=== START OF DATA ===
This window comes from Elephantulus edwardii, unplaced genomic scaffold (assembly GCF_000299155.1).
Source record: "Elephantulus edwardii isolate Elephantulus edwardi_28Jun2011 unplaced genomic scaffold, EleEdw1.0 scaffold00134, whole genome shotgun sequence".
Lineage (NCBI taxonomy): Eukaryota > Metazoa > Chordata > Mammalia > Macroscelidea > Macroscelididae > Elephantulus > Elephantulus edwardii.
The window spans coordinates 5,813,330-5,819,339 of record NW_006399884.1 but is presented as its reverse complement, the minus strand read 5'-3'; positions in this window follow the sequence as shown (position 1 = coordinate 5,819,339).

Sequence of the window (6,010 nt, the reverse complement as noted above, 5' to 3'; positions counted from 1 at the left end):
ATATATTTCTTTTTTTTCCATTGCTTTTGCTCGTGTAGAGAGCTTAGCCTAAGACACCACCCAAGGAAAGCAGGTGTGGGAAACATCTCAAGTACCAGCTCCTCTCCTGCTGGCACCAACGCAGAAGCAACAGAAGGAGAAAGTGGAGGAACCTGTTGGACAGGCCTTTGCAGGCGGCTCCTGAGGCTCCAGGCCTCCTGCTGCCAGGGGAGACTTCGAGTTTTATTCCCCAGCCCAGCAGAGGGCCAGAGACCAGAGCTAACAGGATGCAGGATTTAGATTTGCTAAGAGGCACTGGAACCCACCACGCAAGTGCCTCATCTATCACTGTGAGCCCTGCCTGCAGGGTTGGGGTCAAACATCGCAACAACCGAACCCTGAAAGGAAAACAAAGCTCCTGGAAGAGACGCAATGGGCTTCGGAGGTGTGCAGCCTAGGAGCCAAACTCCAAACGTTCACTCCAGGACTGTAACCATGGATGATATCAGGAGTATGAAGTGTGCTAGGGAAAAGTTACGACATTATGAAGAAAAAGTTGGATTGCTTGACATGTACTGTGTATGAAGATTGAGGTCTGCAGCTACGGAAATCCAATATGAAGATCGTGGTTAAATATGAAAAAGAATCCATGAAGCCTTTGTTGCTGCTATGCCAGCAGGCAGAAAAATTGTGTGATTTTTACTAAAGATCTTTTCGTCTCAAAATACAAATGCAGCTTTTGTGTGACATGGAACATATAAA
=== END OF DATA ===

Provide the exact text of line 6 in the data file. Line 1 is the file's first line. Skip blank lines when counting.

ATATATTTCTTTTTTTTCCATTGCTTTTGCTCGTGTAGAGAGCTTAGCCTAAGACACCACCCAAGGAAAGCAGGTGTGGGAAACATCTCAAGTACCAGCTCCTCTCCTGCTGGCACCAACGCAGAAGCAACAGAAGGAGAAAGTGGAGGAACCTGTTGGACAGGCCTTTGCAGGCGGCTCCTGAGGCTCCAGGCCTCCTGCTGCCAGGGGAGACTTCGAGTTTTATTCCCCAGCCCAGCAGAGGGCCAGAGACCAGAGCTAACAGGATGCAGGATTTAGATTTGCTAAGAGGCACTGGAACCCACCACGCAAGTGCCTCATCTATCACTGTGAGCCCTGCCTGCAGGGTTGGGGTCAAACATCGCAACAACCGAACCCTGAAAGGAAAACAAAGCTCCTGGAAGAGACGCAATGGGCTTCGGAGGTGTGCAGCCTAGGAGCCAAACTCCAAACGTTCACTCCAGGACTGTAACCATGGATGATATCAGGAGTATGAAGTGTGCTAGGGAAAAGTTACGACATTATGAAGAAAAAGTTGGATTGCTTGACATGTACTGTGTATGAAGATTGAGGTCTGCAGCTACGGAAATCCAATATGAAGATCGTGGTTAAATATGAAAAAGAATCCATGAAGCCTTTGTTGCTGCTATGCCAGCAGGCAGAAAAATTGTGTGATTTTTACTAAAGATCTTTTCGTCTCAAAATACAAATGCAGCTTTTGTGTGACATGGAACATATAAA